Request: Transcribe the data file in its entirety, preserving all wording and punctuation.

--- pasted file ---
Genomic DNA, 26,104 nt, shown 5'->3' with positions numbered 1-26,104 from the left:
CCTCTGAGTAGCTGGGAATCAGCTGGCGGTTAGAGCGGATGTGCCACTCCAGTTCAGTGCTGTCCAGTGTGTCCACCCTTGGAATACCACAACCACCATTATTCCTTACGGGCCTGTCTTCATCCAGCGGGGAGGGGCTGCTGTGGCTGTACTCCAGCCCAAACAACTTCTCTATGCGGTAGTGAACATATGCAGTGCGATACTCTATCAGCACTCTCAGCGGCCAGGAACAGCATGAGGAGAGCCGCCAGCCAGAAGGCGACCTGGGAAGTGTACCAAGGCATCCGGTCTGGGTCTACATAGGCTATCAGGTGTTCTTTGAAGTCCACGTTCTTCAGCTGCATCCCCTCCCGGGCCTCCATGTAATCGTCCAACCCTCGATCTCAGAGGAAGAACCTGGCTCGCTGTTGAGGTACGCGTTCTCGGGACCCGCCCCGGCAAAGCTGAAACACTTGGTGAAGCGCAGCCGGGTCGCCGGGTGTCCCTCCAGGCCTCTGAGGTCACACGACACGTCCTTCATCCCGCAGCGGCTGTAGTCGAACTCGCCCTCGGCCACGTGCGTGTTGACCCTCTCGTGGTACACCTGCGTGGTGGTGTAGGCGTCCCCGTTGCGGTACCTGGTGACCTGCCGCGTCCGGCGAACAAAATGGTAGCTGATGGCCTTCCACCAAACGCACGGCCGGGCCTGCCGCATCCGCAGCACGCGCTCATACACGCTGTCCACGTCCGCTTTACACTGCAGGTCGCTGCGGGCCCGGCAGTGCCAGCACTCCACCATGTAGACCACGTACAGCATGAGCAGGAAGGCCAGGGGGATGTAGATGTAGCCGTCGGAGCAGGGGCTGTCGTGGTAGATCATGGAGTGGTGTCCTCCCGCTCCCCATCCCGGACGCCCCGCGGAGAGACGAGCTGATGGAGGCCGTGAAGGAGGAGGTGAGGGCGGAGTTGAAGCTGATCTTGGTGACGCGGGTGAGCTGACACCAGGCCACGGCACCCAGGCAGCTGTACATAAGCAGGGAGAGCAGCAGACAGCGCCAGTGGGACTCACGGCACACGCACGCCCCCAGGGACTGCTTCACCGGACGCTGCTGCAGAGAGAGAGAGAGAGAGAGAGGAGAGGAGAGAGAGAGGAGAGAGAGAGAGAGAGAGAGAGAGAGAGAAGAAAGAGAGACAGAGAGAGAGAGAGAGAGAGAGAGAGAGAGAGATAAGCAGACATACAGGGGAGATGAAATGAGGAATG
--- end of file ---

Genomic DNA, 26,104 nt, shown 5'->3' with positions numbered 1-26,104 from the left:
CCTCTGAGTAGCTGGGAATCAGCTGGCGGTTAGAGCGGATGTGCCACTCCAGTTCAGTGCTGTCCAGTGTGTCCACCCTTGGAATACCACAACCACCATTATTCCTTACGGGCCTGTCTTCATCCAGCGGGGAGGGGCTGCTGTGGCTGTACTCCAGCCCAAACAACTTCTCTATGCGGTAGTGAACATATGCAGTGCGATACTCTATCAGCACTCTCAGCGGCCAGGAACAGCATGAGGAGAGCCGCCAGCCAGAAGGCGACCTGGGAAGTGTACCAAGGCATCCGGTCTGGGTCTACATAGGCTATCAGGTGTTCTTTGAAGTCCACGTTCTTCAGCTGCATCCCCTCCCGGGCCTCCATGTAATCGTCCAACCCTCGATCTCAGAGGAAGAACCTGGCTCGCTGTTGAGGTACGCGTTCTCGGGACCCGCCCCGGCAAAGCTGAAACACTTGGTGAAGCGCAGCCGGGTCGCCGGGTGTCCCTCCAGGCCTCTGAGGTCACACGACACGTCCTTCATCCCGCAGCGGCTGTAGTCGAACTCGCCCTCGGCCACGTGCGTGTTGACCCTCTCGTGGTACACCTGCGTGGTGGTGTAGGCGTCCCCGTTGCGGTACCTGGTGACCTGCCGCGTCCGGCGAACAAAATGGTAGCTGATGGCCTTCCACCAAACGCACGGCCGGGCCTGCCGCATCCGCAGCACGCGCTCATACACGCTGTCCACGTCCGCTTTACACTGCAGGTCGCTGCGGGCCCGGCAGTGCCAGCACTCCACCATGTAGACCACGTACAGCATGAGCAGGAAGGCCAGGGGGATGTAGATGTAGCCGTCGGAGCAGGGGCTGTCGTGGTAGATCATGGAGTGGTGTCCTCCCGCTCCCCATCCCGGACGCCCCGCGGAGAGACGAGCTGATGGAGGCCGTGAAGGAGGAGGTGAGGGCGGAGTTGAAGCTGATCTTGGTGACGCGGGTGAGCTGACACCAGGCCACGGCACCCAGGCAGCTGTACATAAGCAGGGAGAGCAGCAGACAGCGCCAGTGGGACTCACGGCACACGCACGCCCCCAGGGACTGCTTCACCGGACGCTGCTGCAGAGAGAGAGAGAGAGAGAGAGGAGAGGAGAGAGAGAGGAGAGAGAGAGAGAGAGAGAGAGAGAGAGAAGAAAGAGAGACAGAGAGAGAGAGAGAGAGAGAGAGAGAGAGAGATAAGCAGACATACAGGGGAGATGAAATGAGGAATG